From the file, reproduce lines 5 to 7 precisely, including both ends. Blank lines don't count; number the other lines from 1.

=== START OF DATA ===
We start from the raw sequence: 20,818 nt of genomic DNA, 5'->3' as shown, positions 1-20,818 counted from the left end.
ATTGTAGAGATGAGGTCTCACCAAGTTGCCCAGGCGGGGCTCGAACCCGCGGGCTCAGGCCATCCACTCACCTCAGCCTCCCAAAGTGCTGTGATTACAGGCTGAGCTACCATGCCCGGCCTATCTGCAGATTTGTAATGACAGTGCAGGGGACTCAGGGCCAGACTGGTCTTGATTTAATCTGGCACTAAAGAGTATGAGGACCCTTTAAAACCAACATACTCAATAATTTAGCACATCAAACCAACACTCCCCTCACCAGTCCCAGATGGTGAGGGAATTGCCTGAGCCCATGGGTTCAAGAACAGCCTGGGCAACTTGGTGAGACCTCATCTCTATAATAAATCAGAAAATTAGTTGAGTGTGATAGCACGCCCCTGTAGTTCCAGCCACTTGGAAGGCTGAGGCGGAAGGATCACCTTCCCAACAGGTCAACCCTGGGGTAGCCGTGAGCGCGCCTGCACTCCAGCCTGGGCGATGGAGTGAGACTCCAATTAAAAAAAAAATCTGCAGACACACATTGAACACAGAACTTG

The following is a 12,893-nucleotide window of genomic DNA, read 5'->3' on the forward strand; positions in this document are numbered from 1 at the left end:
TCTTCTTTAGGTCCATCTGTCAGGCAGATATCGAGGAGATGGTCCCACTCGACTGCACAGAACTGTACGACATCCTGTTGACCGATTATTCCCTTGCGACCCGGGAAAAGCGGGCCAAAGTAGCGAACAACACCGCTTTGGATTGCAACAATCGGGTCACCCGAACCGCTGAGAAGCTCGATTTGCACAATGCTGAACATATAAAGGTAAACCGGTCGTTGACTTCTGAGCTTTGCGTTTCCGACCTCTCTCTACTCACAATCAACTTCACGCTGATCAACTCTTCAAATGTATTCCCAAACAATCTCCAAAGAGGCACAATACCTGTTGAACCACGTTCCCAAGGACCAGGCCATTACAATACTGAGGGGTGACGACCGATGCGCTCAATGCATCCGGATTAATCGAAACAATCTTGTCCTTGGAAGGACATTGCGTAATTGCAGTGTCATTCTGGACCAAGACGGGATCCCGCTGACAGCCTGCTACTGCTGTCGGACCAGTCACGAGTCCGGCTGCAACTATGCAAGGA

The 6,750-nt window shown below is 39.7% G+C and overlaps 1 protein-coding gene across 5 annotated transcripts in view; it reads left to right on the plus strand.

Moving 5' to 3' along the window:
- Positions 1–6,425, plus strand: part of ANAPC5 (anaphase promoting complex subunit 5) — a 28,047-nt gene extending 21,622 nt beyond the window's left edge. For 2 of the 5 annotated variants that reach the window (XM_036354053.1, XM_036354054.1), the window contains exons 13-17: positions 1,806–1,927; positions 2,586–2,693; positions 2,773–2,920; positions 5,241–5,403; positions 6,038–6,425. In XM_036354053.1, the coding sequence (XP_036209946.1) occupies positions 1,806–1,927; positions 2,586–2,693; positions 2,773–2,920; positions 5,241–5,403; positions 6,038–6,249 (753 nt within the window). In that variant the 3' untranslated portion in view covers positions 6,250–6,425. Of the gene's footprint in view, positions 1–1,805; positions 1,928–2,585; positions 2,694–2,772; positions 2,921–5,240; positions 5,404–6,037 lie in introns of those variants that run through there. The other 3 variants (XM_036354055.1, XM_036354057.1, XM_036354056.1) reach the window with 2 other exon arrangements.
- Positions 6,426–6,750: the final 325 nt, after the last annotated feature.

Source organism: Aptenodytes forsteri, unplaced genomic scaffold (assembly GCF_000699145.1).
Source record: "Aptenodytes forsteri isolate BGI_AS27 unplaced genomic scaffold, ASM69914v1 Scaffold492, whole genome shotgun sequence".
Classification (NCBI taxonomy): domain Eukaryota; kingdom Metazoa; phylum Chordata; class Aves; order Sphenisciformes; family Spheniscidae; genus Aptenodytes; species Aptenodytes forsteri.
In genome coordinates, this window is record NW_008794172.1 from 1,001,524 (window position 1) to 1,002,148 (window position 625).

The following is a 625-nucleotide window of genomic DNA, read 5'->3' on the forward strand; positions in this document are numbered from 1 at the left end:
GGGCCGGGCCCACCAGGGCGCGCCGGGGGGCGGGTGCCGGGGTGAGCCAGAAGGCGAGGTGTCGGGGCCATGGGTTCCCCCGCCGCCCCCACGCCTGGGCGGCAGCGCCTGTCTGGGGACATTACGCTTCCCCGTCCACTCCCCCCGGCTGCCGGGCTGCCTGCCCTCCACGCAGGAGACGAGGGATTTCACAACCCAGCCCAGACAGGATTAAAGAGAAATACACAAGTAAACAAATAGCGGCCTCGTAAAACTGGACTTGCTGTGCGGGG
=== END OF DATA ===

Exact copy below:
The 6,750-nt window shown below is 39.7% G+C and overlaps 1 protein-coding gene across 5 annotated transcripts in view; it reads left to right on the plus strand.

Moving 5' to 3' along the window:
- Positions 1–6,425, plus strand: part of ANAPC5 (anaphase promoting complex subunit 5) — a 28,047-nt gene extending 21,622 nt beyond the window's left edge. For 2 of the 5 annotated variants that reach the window (XM_036354053.1, XM_036354054.1), the window contains exons 13-17: positions 1,806–1,927; positions 2,586–2,693; positions 2,773–2,920; positions 5,241–5,403; positions 6,038–6,425. In XM_036354053.1, the coding sequence (XP_036209946.1) occupies positions 1,806–1,927; positions 2,586–2,693; positions 2,773–2,920; positions 5,241–5,403; positions 6,038–6,249 (753 nt within the window). In that variant the 3' untranslated portion in view covers positions 6,250–6,425. Of the gene's footprint in view, positions 1–1,805; positions 1,928–2,585; positions 2,694–2,772; positions 2,921–5,240; positions 5,404–6,037 lie in introns of those variants that run through there. The other 3 variants (XM_036354055.1, XM_036354057.1, XM_036354056.1) reach the window with 2 other exon arrangements.